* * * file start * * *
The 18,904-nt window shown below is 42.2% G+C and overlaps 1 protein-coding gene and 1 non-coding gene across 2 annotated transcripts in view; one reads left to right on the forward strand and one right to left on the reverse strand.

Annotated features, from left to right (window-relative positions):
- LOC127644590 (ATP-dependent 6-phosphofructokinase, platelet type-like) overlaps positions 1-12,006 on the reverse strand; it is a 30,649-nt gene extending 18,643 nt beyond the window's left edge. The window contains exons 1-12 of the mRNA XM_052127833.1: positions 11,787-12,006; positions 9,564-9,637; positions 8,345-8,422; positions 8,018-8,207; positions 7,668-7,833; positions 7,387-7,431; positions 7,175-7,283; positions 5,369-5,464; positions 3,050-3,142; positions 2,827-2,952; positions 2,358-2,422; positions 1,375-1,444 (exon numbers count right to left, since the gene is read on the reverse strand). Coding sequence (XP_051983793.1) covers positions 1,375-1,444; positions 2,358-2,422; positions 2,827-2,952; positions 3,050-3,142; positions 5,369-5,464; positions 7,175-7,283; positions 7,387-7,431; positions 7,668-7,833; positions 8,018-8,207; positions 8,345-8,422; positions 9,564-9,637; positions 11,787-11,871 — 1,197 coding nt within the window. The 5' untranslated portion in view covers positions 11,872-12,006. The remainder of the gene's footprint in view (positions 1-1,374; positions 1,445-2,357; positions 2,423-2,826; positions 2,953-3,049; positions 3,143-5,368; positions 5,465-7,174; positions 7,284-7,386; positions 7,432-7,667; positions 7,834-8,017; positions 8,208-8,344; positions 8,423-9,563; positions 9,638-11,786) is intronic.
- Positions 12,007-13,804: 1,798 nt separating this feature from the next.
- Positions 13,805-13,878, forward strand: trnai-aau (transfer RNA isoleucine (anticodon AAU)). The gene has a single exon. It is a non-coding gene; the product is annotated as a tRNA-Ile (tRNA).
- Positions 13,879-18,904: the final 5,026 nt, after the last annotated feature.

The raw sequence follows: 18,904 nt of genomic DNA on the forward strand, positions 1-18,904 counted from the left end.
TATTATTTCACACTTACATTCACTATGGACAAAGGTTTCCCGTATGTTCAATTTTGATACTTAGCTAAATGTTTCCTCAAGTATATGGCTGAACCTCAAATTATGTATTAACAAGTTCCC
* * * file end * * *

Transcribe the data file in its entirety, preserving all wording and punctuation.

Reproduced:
The 18,904-nt window shown below is 42.2% G+C and overlaps 1 protein-coding gene and 1 non-coding gene across 2 annotated transcripts in view; one reads left to right on the forward strand and one right to left on the reverse strand.

Annotated features, from left to right (window-relative positions):
- LOC127644590 (ATP-dependent 6-phosphofructokinase, platelet type-like) overlaps positions 1-12,006 on the reverse strand; it is a 30,649-nt gene extending 18,643 nt beyond the window's left edge. The window contains exons 1-12 of the mRNA XM_052127833.1: positions 11,787-12,006; positions 9,564-9,637; positions 8,345-8,422; positions 8,018-8,207; positions 7,668-7,833; positions 7,387-7,431; positions 7,175-7,283; positions 5,369-5,464; positions 3,050-3,142; positions 2,827-2,952; positions 2,358-2,422; positions 1,375-1,444 (exon numbers count right to left, since the gene is read on the reverse strand). Coding sequence (XP_051983793.1) covers positions 1,375-1,444; positions 2,358-2,422; positions 2,827-2,952; positions 3,050-3,142; positions 5,369-5,464; positions 7,175-7,283; positions 7,387-7,431; positions 7,668-7,833; positions 8,018-8,207; positions 8,345-8,422; positions 9,564-9,637; positions 11,787-11,871 — 1,197 coding nt within the window. The 5' untranslated portion in view covers positions 11,872-12,006. The remainder of the gene's footprint in view (positions 1-1,374; positions 1,445-2,357; positions 2,423-2,826; positions 2,953-3,049; positions 3,143-5,368; positions 5,465-7,174; positions 7,284-7,386; positions 7,432-7,667; positions 7,834-8,017; positions 8,208-8,344; positions 8,423-9,563; positions 9,638-11,786) is intronic.
- Positions 12,007-13,804: 1,798 nt separating this feature from the next.
- Positions 13,805-13,878, forward strand: trnai-aau (transfer RNA isoleucine (anticodon AAU)). The gene has a single exon. It is a non-coding gene; the product is annotated as a tRNA-Ile (tRNA).
- Positions 13,879-18,904: the final 5,026 nt, after the last annotated feature.

The raw sequence follows: 18,904 nt of genomic DNA on the forward strand, positions 1-18,904 counted from the left end.
TATTATTTCACACTTACATTCACTATGGACAAAGGTTTCCCGTATGTTCAATTTTGATACTTAGCTAAATGTTTCCTCAAGTATATGGCTGAACCTCAAATTATGTATTAACAAGTTCCC